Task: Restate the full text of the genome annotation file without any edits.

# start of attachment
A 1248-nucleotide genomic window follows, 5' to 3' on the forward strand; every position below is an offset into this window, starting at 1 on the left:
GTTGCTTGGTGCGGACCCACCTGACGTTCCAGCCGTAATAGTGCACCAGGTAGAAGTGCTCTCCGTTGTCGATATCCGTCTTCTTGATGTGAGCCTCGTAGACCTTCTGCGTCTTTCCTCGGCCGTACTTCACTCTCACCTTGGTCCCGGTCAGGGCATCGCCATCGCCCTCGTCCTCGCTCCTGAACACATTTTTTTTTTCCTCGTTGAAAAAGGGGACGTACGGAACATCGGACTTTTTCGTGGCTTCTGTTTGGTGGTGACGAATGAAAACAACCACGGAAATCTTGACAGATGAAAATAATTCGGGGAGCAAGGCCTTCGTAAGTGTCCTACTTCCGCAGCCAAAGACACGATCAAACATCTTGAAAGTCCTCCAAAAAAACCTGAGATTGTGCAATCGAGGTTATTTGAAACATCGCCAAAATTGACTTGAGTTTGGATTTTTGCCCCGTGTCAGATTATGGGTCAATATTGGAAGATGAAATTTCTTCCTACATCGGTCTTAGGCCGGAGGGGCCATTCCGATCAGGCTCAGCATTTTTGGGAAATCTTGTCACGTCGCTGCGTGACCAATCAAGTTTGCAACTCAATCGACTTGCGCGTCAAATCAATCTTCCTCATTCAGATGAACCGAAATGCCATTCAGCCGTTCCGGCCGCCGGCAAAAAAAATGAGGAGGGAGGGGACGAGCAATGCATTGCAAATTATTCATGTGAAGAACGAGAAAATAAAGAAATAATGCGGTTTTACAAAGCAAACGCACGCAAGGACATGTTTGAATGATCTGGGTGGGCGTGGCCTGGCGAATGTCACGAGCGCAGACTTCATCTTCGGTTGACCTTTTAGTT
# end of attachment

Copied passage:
A 1248-nucleotide genomic window follows, 5' to 3' on the forward strand; every position below is an offset into this window, starting at 1 on the left:
GTTGCTTGGTGCGGACCCACCTGACGTTCCAGCCGTAATAGTGCACCAGGTAGAAGTGCTCTCCGTTGTCGATATCCGTCTTCTTGATGTGAGCCTCGTAGACCTTCTGCGTCTTTCCTCGGCCGTACTTCACTCTCACCTTGGTCCCGGTCAGGGCATCGCCATCGCCCTCGTCCTCGCTCCTGAACACATTTTTTTTTTCCTCGTTGAAAAAGGGGACGTACGGAACATCGGACTTTTTCGTGGCTTCTGTTTGGTGGTGACGAATGAAAACAACCACGGAAATCTTGACAGATGAAAATAATTCGGGGAGCAAGGCCTTCGTAAGTGTCCTACTTCCGCAGCCAAAGACACGATCAAACATCTTGAAAGTCCTCCAAAAAAACCTGAGATTGTGCAATCGAGGTTATTTGAAACATCGCCAAAATTGACTTGAGTTTGGATTTTTGCCCCGTGTCAGATTATGGGTCAATATTGGAAGATGAAATTTCTTCCTACATCGGTCTTAGGCCGGAGGGGCCATTCCGATCAGGCTCAGCATTTTTGGGAAATCTTGTCACGTCGCTGCGTGACCAATCAAGTTTGCAACTCAATCGACTTGCGCGTCAAATCAATCTTCCTCATTCAGATGAACCGAAATGCCATTCAGCCGTTCCGGCCGCCGGCAAAAAAAATGAGGAGGGAGGGGACGAGCAATGCATTGCAAATTATTCATGTGAAGAACGAGAAAATAAAGAAATAATGCGGTTTTACAAAGCAAACGCACGCAAGGACATGTTTGAATGATCTGGGTGGGCGTGGCCTGGCGAATGTCACGAGCGCAGACTTCATCTTCGGTTGACCTTTTAGTT